Revolver (Special Deluxe Edition)
When The Beatles played their final live shows in August 1966, they wisely chose not to perform any songs from their new album, 'Revolver'.
It's understandable, how could they recreate the tape-manipulated guitar effects of 'I'm Only Sleeping' through a shoddy PA system in a giant US sports stadium? And what of the hallucinatory Tomorrow Never Knows' (inspired by ‘The Tibetan Book of the Dead’)? Where would they fit George Harrison's meditative 'Love You To’? into their half an hour-long set? Would anyone even hear them above the screaming crowds? 'Revolver' was too much of a radical new venture, their further dip into the avant-garde. It was best to stick to the hits and the rock’n’roll covers.
Although Sgt Pepper’s Lonely Hearts Club Band (1967), is the record that is so often cited as the place where The Beatles initially went to town on working in the studio, this edition of ‘Revolver’ tells a different story. What’s important here is that none of the demos on the bonus discs are here for novelty value – they tell a story! Take the evolution of 'Yellow Submarine' from Lennon's melancholic acoustic strum to Ringo's kids-party singalong to see the extraordinary ways that a sketch transforms into the final offering. The fascinating, Bernard Hermann inspired, string section only takes of ‘Eleanor Rigby’ are a strange delight (there’s no Beatles present – just George Martin’s clipped English calls to McCartney) and the frantically fast instrumental version of ‘Rain’ (before it was slowed down for the single version) is exciting. Really, that drummer was quite exceptional.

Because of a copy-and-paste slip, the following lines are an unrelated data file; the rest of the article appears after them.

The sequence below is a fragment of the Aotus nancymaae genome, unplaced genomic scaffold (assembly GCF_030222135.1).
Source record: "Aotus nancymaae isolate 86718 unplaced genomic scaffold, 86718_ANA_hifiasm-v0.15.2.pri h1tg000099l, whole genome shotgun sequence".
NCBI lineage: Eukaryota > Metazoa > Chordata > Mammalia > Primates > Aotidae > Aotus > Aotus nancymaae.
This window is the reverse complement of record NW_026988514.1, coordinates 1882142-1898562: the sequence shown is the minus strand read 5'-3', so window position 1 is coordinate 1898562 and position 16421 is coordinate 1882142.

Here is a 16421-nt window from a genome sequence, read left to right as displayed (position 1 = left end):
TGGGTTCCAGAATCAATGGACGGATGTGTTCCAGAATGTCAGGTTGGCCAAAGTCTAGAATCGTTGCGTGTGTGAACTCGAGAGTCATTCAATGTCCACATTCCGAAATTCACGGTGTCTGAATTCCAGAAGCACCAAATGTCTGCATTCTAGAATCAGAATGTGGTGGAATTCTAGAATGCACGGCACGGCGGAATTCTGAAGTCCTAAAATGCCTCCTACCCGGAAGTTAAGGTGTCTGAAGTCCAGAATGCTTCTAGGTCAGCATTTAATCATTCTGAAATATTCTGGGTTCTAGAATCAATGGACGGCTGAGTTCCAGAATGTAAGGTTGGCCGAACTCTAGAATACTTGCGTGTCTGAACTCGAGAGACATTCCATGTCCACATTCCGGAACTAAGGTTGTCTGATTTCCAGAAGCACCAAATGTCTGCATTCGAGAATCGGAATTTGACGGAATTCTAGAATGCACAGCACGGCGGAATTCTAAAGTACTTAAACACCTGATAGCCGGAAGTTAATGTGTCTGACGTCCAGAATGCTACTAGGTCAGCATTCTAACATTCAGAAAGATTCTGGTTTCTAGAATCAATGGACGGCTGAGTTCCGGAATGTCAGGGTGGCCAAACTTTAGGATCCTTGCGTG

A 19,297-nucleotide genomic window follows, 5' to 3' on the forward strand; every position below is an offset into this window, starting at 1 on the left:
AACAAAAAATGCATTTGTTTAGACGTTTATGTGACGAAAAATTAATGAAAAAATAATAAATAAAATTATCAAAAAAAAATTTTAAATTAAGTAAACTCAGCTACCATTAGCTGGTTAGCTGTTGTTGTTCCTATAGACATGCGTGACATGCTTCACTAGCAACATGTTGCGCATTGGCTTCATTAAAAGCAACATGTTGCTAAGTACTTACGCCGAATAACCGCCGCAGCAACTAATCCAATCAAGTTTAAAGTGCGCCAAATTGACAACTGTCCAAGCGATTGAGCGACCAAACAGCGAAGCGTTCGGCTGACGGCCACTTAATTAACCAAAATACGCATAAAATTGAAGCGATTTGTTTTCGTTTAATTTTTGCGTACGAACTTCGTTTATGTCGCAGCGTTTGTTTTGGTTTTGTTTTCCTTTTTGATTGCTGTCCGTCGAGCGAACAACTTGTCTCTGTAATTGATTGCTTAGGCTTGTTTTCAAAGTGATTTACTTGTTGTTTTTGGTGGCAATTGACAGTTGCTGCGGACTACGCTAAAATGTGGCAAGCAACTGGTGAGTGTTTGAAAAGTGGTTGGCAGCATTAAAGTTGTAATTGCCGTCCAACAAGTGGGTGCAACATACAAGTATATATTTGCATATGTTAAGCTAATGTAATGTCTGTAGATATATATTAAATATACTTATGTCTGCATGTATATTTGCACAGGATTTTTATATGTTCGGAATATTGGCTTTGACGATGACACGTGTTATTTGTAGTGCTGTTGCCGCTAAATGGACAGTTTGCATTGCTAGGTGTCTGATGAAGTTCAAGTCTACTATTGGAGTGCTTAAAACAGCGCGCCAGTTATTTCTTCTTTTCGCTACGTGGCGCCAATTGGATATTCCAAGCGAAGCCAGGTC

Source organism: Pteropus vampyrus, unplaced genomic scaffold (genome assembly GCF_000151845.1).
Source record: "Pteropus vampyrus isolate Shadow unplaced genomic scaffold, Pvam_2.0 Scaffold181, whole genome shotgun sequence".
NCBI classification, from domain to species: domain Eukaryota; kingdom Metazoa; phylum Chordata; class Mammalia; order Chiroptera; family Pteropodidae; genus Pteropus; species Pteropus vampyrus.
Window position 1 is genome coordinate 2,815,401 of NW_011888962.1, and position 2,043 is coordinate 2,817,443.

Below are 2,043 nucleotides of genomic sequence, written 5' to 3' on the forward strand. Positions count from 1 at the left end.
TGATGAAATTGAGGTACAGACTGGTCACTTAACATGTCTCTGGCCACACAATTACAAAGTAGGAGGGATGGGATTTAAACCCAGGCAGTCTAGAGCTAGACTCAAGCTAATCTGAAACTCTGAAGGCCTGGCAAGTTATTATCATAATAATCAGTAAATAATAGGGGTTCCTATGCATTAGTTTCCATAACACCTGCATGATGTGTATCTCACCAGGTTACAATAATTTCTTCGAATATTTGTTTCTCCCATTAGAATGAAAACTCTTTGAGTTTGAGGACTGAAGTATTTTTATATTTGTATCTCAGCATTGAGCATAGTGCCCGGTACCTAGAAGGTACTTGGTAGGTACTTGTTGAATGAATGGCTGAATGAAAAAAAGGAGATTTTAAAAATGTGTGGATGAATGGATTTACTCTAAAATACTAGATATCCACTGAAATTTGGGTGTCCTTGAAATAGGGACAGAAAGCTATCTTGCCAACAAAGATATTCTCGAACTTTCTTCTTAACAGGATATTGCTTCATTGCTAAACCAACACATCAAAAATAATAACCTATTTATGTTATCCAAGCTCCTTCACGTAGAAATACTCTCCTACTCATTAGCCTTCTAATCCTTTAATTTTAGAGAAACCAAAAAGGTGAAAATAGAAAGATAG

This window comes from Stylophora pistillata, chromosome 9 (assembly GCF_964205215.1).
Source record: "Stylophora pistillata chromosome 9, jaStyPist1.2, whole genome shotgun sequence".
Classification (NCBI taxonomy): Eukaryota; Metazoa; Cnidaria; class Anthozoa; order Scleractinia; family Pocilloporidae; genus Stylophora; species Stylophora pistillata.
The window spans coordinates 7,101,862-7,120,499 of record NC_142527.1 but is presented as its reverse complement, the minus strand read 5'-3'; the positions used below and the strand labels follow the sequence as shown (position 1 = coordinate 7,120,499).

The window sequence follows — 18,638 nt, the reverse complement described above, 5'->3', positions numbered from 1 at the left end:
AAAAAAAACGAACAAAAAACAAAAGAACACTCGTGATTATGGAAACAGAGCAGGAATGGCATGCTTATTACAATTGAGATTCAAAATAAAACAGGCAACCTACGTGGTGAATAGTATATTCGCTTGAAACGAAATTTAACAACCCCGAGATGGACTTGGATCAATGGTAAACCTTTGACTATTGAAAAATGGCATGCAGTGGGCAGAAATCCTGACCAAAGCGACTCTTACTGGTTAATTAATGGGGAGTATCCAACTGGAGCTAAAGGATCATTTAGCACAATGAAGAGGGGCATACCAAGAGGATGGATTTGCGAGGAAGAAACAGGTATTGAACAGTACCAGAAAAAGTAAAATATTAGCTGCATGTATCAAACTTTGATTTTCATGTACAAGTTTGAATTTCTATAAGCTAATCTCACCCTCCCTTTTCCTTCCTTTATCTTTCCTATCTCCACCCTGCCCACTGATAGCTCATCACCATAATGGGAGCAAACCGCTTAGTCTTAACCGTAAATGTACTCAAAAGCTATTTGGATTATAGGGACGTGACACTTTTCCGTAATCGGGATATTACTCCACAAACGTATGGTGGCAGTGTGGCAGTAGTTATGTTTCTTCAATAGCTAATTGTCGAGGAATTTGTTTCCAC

The biggest draw here though is Giles Martin's taking apart (‘demixing’ apparently), cleaning up and reassembling the parts of the original album. You may quibble that we don't need The Beatles to be mixed so that they can sit alongside contemporary acts on streaming platforms, but that’s an unnecessary grumble – it’s the clarity that all those shoddy CD remasters were supposed to have but didn’t (and the infuriating separation of vocals in one speaker, music in the other is no more!), It's a respectful and necessary update. And, if that's still not to your liking, there's the mono mix of the whole album as part of this edition too.
Even though the album opens with a famous rock star infamously moaning about paying high taxes (George Harrison’s ‘Taxman’), it’s difficult to find fault with ‘Revolver.’ It is the record where the four members of The Beatles were most in sync with one another, bouncing ideas and getting the best out of each other. It's their finest moment as a band. They would never sound that united again.